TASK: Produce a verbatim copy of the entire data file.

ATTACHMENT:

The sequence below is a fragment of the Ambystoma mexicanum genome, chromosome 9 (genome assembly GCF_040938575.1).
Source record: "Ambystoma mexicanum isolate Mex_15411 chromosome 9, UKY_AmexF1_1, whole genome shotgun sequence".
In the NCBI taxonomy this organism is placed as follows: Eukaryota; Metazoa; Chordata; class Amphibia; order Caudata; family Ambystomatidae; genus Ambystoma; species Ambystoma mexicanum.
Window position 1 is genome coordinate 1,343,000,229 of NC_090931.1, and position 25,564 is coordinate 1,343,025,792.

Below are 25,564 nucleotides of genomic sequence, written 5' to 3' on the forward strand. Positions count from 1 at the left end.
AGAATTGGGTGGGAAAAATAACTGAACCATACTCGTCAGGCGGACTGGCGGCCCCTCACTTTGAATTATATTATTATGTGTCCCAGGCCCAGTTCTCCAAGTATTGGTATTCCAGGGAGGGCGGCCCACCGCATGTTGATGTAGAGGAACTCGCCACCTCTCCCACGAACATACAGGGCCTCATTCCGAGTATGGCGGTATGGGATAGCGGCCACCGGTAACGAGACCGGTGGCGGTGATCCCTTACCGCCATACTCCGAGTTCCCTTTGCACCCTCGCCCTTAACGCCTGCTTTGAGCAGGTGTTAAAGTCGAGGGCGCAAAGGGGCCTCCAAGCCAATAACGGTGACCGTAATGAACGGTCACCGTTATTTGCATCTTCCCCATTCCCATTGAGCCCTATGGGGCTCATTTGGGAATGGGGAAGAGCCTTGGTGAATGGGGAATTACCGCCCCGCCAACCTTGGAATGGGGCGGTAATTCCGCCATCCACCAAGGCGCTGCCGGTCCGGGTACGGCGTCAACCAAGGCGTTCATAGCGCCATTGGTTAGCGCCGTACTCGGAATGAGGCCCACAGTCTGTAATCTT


The sequence below is a fragment of the Ambystoma mexicanum genome, chromosome 9 (genome assembly GCF_040938575.1).
Source record: "Ambystoma mexicanum isolate Mex_15411 chromosome 9, UKY_AmexF1_1, whole genome shotgun sequence".
In the NCBI taxonomy this organism is placed as follows: Eukaryota; Metazoa; Chordata; class Amphibia; order Caudata; family Ambystomatidae; genus Ambystoma; species Ambystoma mexicanum.
Window position 1 is genome coordinate 1,343,000,229 of NC_090931.1, and position 25,564 is coordinate 1,343,025,792.

Below are 25,564 nucleotides of genomic sequence, written 5' to 3' on the forward strand. Positions count from 1 at the left end.
AGAATTGGGTGGGAAAAATAACTGAACCATACTCGTCAGGCGGACTGGCGGCCCCTCACTTTGAATTATATTATTATGTGTCCCAGGCCCAGTTCTCCAAGTATTGGTATTCCAGGGAGGGCGGCCCACCGCATGTTGATGTAGAGGAACTCGCCACCTCTCCCACGAACATACAGGGCCTCATTCCGAGTATGGCGGTATGGGATAGCGGCCACCGGTAACGAGACCGGTGGCGGTGATCCCTTACCGCCATACTCCGAGTTCCCTTTGCACCCTCGCCCTTAACGCCTGCTTTGAGCAGGTGTTAAAGTCGAGGGCGCAAAGGGGCCTCCAAGCCAATAACGGTGACCGTAATGAACGGTCACCGTTATTTGCATCTTCCCCATTCCCATTGAGCCCTATGGGGCTCATTTGGGAATGGGGAAGAGCCTTGGTGAATGGGGAATTACCGCCCCGCCAACCTTGGAATGGGGCGGTAATTCCGCCATCCACCAAGGCGCTGCCGGTCCGGGTACGGCGTCAACCAAGGCGTTCATAGCGCCATTGGTTAGCGCCGTACTCGGAATGAGGCCCACAGTCTGTAATCTT